Sancho: An Act of Remembrance


Paterson Joseph – image by Robert Day

Sancho: An Act of Remembrance by Paterson Joseph, Wilton’s Music Hall, London

Paterson Joseph’s play, performed by himself, is an account of the remarkable life of Charles Ignatius Sancho, butler to the Duke and Duchess of Montagu and the first black Briton known to have voted. Joseph, an actor with a fine stage CV, engages with the audience from the start as himself, author, performer, and black Briton. He explains that although his white contemporaries moved quickly into costume drama, he was never offered those parts. So he wrote one for himself, based on his discovery that the Britain of the past, where black faces are rarely shown, was in fact much blacker than he had ever realised.

A portrait of Sancho painted in 1768 by Thomas Gainsborough sits on stage throughout, a constant reminder of the social status he achieved. Joseph tells the extraordinary story of his life, from his birth on a slave ship to a mother who died in childbirth, and the suicide of his father, to his escape from the three sisters who denied him education and chance rescue by the Duke of Montagu. His adventures are fascinating, partly because they show how a black man could become respected and play a part in 18th century high society. Joseph is also careful to show how fortunate and exceptional his success was, compared to the fate of most black people carried away by the slave trade. When Sancho comes to vote – in public, pre-secret ballots – he is forced to prove he is entitled to be there. The acceptance he has enjoyed melts away when he stops acting the compliant servant and demands the same rights as his fellows.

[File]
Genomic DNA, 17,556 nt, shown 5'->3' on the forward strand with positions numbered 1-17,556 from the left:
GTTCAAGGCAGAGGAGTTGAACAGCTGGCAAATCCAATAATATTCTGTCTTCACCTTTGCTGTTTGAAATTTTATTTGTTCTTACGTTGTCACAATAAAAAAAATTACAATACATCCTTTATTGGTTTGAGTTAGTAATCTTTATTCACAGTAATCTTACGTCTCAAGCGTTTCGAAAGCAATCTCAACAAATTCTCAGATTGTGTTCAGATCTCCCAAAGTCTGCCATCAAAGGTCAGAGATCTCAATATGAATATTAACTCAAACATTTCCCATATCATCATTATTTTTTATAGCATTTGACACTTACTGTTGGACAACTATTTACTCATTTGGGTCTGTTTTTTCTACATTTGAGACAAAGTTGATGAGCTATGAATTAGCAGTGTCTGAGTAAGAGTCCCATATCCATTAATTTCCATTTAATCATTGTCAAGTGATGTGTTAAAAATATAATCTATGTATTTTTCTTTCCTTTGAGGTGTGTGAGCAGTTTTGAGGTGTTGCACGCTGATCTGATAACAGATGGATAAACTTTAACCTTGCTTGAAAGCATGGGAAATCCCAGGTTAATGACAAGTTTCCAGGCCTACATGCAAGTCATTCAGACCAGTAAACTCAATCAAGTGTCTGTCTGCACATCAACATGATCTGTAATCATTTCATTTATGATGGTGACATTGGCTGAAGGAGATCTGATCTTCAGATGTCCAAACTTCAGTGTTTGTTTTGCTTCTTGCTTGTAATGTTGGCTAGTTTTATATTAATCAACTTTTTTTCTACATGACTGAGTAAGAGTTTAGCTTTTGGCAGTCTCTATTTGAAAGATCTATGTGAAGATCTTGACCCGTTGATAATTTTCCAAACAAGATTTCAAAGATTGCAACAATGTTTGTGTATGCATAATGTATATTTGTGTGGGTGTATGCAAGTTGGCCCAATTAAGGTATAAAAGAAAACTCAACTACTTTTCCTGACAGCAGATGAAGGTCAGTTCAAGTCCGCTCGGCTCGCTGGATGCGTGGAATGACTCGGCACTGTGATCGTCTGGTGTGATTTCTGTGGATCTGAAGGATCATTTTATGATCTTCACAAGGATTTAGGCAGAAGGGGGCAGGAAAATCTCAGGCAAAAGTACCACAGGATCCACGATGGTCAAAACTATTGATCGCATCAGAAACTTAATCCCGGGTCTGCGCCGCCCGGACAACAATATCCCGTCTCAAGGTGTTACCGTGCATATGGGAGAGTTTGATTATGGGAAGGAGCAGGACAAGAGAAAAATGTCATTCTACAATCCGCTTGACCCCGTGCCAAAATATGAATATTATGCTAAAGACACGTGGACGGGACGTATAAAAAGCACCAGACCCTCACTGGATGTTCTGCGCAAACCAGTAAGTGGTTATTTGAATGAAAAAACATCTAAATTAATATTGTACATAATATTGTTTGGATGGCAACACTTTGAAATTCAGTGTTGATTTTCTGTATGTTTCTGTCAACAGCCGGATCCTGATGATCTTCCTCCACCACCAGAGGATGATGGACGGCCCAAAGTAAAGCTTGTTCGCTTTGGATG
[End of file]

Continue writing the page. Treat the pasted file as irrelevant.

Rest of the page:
Joseph has chosen a powerful and illuminating theme for his play, and the audience loved his performance. Sancho was an actor for a short spell, which gives Joseph full license to portray him as a flamboyant and self-dramatising character, and an entertaining guide to black experience. However, while there is plenty of scope for playing to the audience, there is less direct engagement with the political themes than might be expected. In fact, at the start Joseph assures us that this is not a political play. When, in select moments, Joseph drops the charm, he achieves a different level of impact. His personal experiences, glimpsed at the start, are intriguing and a modern counterpoint to Sancho’s story, but we hear little about them. At the end of the play he removes the mask, telling us as both himself and as Sancho that he cannot do this anymore, that he has to stop pretending. This is a moment of real power and, while Sancho is an engaging evening, it would benefit from more of them.


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